✘ Introducing a thoughtful series on touring + I started a podcast
And: The new CRM; Keep music out of Music NFTs; A new, immersive, genre of electronic music; ZKPs and the future of Music/Web3; A guide for musicians in Web3; A productive asset model for Crypto Music
I’m writing a piece on community which is turning into something that requires me to take another week to get it together. So, there’s no full post from me this week. However, I do already want to introduce a meaningful and thoughtful series of articles about touring by Beatriz Negreiros. She’s previously written an excellent article for us on Lana del Rey and parasocial relationships. Beatriz now returns to shed more light on what is fast becoming one of the most significant issues in the music business: the failures of touring as a model for fan engagement and revenue generation. In her own words:
“Touring has gone far past a hot-button issue. Seemingly every single day a new act is axing dates or skipping the usual touring procedure altogether - and, with each announcement, comes a statement listing the now-familiar reasons why. Starting Tuesday, we are combing through them with the scrutiny and care they deserve.”
Expect MUSIC x to hit your inbox again on Tuesdays for the next three weeks as Beatriz goes into:
1 November: Touring and mental health
8 November: Climate change and the cost of living crisis
15 November: VR & virtual concert experiences
I started a podcast - Appetite for Distraction
Together with Yash Bagal, I started a podcast. We speak about the latest technologies and innovations hitting the music industry today. There’s always something to get hyped about, but we aim to bring nuance to the table. We bring our our own takes and try to speak as plainly as possible about new tech often filled with jargon. We call it Appetite for Distraction, after Yash’s great newsletter, and the first episode is out now. Listen to it here, it’s only one cup of hot tea long.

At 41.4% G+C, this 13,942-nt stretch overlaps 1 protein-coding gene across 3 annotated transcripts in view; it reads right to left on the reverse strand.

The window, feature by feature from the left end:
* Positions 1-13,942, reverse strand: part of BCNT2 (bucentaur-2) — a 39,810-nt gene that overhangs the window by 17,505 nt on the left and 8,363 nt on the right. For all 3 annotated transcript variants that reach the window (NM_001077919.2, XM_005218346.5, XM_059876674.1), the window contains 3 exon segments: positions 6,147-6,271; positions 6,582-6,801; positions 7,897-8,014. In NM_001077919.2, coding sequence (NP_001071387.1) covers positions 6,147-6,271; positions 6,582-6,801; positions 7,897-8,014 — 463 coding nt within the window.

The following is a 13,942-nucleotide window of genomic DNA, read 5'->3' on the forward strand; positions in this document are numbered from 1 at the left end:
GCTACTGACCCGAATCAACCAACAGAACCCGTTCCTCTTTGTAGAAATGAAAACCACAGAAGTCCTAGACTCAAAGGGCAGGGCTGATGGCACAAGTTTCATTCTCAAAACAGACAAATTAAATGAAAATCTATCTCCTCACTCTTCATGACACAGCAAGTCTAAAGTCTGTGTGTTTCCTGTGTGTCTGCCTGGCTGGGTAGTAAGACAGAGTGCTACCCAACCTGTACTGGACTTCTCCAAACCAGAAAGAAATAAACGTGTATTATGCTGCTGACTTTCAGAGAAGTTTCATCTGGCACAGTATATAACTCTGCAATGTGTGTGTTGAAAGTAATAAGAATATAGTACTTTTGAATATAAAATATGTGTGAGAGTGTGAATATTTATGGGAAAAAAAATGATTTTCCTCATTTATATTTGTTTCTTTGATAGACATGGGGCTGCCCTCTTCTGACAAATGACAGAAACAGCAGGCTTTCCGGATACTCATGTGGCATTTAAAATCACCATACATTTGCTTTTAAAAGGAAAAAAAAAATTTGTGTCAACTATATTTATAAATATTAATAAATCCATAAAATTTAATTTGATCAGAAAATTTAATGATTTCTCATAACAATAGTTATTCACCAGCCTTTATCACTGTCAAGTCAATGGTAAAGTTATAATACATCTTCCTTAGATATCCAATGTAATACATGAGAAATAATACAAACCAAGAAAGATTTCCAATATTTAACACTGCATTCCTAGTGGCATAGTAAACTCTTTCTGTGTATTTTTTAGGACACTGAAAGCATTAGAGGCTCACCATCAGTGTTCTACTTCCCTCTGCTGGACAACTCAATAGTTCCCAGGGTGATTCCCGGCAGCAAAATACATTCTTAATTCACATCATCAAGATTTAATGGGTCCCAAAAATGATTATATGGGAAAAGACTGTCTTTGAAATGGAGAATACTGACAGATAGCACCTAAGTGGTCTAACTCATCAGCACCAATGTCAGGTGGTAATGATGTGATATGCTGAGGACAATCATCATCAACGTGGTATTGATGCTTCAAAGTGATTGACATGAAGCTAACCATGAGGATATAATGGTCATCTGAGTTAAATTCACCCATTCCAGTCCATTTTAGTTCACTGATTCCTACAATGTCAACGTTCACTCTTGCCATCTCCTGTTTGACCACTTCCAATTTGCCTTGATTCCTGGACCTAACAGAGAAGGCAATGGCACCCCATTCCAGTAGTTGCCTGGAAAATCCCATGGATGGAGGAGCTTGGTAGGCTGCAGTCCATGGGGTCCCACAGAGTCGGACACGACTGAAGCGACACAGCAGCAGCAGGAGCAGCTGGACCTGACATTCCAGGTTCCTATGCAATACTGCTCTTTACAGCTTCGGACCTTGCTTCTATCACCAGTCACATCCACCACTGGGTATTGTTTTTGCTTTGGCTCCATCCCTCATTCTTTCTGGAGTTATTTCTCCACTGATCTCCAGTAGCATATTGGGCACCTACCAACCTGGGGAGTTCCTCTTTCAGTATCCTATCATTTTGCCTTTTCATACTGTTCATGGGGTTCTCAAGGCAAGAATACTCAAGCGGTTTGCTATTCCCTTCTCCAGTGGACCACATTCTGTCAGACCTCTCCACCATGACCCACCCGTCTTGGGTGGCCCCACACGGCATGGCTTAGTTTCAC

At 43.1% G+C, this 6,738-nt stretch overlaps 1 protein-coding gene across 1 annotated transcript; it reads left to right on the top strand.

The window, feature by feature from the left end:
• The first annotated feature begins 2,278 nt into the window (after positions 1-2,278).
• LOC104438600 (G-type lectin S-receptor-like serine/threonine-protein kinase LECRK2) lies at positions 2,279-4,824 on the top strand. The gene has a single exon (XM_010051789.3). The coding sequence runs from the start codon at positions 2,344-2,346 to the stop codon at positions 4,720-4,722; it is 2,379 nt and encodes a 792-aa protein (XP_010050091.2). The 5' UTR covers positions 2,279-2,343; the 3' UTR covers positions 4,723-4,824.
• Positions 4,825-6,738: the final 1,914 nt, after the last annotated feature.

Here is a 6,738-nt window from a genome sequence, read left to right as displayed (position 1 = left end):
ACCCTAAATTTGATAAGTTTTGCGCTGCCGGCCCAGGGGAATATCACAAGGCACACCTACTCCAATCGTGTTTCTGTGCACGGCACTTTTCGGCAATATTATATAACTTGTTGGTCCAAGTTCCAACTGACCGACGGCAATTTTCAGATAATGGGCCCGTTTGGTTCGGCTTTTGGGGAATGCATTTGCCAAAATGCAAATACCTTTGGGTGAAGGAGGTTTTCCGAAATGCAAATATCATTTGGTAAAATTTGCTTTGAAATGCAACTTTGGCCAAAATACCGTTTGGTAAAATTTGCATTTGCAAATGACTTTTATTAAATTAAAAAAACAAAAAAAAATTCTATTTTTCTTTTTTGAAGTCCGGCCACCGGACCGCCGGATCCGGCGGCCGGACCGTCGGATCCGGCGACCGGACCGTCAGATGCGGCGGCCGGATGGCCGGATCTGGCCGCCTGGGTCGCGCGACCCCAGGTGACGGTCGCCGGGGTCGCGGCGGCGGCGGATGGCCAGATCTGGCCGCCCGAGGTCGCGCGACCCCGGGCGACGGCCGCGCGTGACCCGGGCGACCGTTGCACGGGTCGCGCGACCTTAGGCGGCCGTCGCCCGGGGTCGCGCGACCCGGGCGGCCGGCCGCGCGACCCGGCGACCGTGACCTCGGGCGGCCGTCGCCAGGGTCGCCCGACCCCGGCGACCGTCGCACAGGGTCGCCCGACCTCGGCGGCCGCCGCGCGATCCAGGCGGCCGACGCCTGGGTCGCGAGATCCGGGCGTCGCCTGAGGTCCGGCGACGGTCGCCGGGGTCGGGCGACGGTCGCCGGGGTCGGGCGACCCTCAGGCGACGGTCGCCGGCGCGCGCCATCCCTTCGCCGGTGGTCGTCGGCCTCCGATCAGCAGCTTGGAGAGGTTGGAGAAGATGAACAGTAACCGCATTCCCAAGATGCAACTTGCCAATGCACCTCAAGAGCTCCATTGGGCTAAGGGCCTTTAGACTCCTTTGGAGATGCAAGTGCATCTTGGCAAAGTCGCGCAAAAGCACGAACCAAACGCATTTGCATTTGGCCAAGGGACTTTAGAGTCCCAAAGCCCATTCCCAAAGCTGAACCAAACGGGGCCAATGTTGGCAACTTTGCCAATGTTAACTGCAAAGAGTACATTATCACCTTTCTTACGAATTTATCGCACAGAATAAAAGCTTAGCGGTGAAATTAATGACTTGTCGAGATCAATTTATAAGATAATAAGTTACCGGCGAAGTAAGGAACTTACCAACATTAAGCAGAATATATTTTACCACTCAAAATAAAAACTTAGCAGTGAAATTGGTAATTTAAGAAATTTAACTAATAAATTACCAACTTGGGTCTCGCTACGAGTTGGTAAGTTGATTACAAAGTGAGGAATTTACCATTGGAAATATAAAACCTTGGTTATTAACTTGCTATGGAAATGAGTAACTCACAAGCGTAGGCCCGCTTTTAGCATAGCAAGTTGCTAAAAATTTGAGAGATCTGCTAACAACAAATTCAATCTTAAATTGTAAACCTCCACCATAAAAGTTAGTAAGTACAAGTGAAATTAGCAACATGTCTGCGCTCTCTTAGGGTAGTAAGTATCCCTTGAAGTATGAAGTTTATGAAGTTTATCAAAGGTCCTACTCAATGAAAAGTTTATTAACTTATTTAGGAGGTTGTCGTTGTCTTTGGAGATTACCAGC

👛 The New CRM (Jennifer Roebuck & Lisa Pillette)
“So, once a crypto wallet is in the mix - how does that change things? It depends on the business profile. For native Web3 businesses - the crypto wallet and an email address are typically all that business has. Consumers prefer to use their wallets to engage with that organization. A web3 brand understands the full Web3 tech stack.”
✘ This gets quite technical in the marketing data space, but the key takeaway is that Web3 has the power to reverse a really important element of the older marketing data stacks - it puts the power over data in the hands of the user/consumer. That is, if we don’t end up with a bunch of platform-custodial wallets but retain one or more wallets over which we ourselves have custody instead of a third party.
🎼 Keep Music out of Music NFTs (Vaughn McKenzie-Landell)
“Ownership of revenue-generating copyrights is where most of the leverage lies in the music value chain. The majors monopolize these rights, giving them leverage over the entire value chain. As a result, Spotify has less say in your favorite artist’s Spotify earnings than you’d assume.
But NFTs, like all technologies prior, have a habit of shifting the primary constraint in the value chain elsewhere. In my opinion, NFTs:
lower the cost of creating assets, birthing non-traditional asset markets
lower the cost of maintaining digital relationships without an intermediary
lower the cost of capital formation
Notice that neither of these has much to do with music consumption. I’d argue that NFTs are not disruptive to Spotify’s business in the short-to-medium term.”
✘ Ok, big quote here, but the basic tenet is that the power of NFTs - or other blockchain-based tools - is not about monetizing copyrights in music, but about creating value for artists outside of that convoluted space. It might feel strange to think about this, because it feels like saying that music doesn’t matter, but it’s actually really empowering as it creates a new ecosystem of value.